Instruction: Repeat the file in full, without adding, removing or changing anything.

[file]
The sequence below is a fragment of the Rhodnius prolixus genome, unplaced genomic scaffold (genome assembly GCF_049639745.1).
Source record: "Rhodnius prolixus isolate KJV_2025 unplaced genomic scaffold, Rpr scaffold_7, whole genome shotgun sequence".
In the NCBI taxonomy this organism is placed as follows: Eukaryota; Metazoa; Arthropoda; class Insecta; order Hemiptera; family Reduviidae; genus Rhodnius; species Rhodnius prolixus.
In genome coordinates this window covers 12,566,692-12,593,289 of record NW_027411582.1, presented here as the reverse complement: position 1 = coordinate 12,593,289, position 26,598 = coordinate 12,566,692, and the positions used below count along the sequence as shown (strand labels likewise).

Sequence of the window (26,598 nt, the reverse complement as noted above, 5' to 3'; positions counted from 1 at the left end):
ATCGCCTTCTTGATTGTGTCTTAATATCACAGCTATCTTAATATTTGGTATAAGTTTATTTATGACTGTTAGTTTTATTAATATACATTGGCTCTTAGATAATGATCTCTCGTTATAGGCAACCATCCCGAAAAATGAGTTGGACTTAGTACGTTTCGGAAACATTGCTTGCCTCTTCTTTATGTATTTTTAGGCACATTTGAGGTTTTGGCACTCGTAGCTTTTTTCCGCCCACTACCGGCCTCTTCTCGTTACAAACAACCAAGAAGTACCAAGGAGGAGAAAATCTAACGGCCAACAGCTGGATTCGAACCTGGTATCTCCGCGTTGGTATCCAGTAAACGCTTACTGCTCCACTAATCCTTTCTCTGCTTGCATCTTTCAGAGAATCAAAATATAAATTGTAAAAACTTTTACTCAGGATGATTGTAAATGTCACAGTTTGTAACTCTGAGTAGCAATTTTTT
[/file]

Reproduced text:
The sequence below is a fragment of the Rhodnius prolixus genome, unplaced genomic scaffold (genome assembly GCF_049639745.1).
Source record: "Rhodnius prolixus isolate KJV_2025 unplaced genomic scaffold, Rpr scaffold_7, whole genome shotgun sequence".
In the NCBI taxonomy this organism is placed as follows: Eukaryota; Metazoa; Arthropoda; class Insecta; order Hemiptera; family Reduviidae; genus Rhodnius; species Rhodnius prolixus.
In genome coordinates this window covers 12,566,692-12,593,289 of record NW_027411582.1, presented here as the reverse complement: position 1 = coordinate 12,593,289, position 26,598 = coordinate 12,566,692, and the positions used below count along the sequence as shown (strand labels likewise).

Sequence of the window (26,598 nt, the reverse complement as noted above, 5' to 3'; positions counted from 1 at the left end):
ATCGCCTTCTTGATTGTGTCTTAATATCACAGCTATCTTAATATTTGGTATAAGTTTATTTATGACTGTTAGTTTTATTAATATACATTGGCTCTTAGATAATGATCTCTCGTTATAGGCAACCATCCCGAAAAATGAGTTGGACTTAGTACGTTTCGGAAACATTGCTTGCCTCTTCTTTATGTATTTTTAGGCACATTTGAGGTTTTGGCACTCGTAGCTTTTTTCCGCCCACTACCGGCCTCTTCTCGTTACAAACAACCAAGAAGTACCAAGGAGGAGAAAATCTAACGGCCAACAGCTGGATTCGAACCTGGTATCTCCGCGTTGGTATCCAGTAAACGCTTACTGCTCCACTAATCCTTTCTCTGCTTGCATCTTTCAGAGAATCAAAATATAAATTGTAAAAACTTTTACTCAGGATGATTGTAAATGTCACAGTTTGTAACTCTGAGTAGCAATTTTTT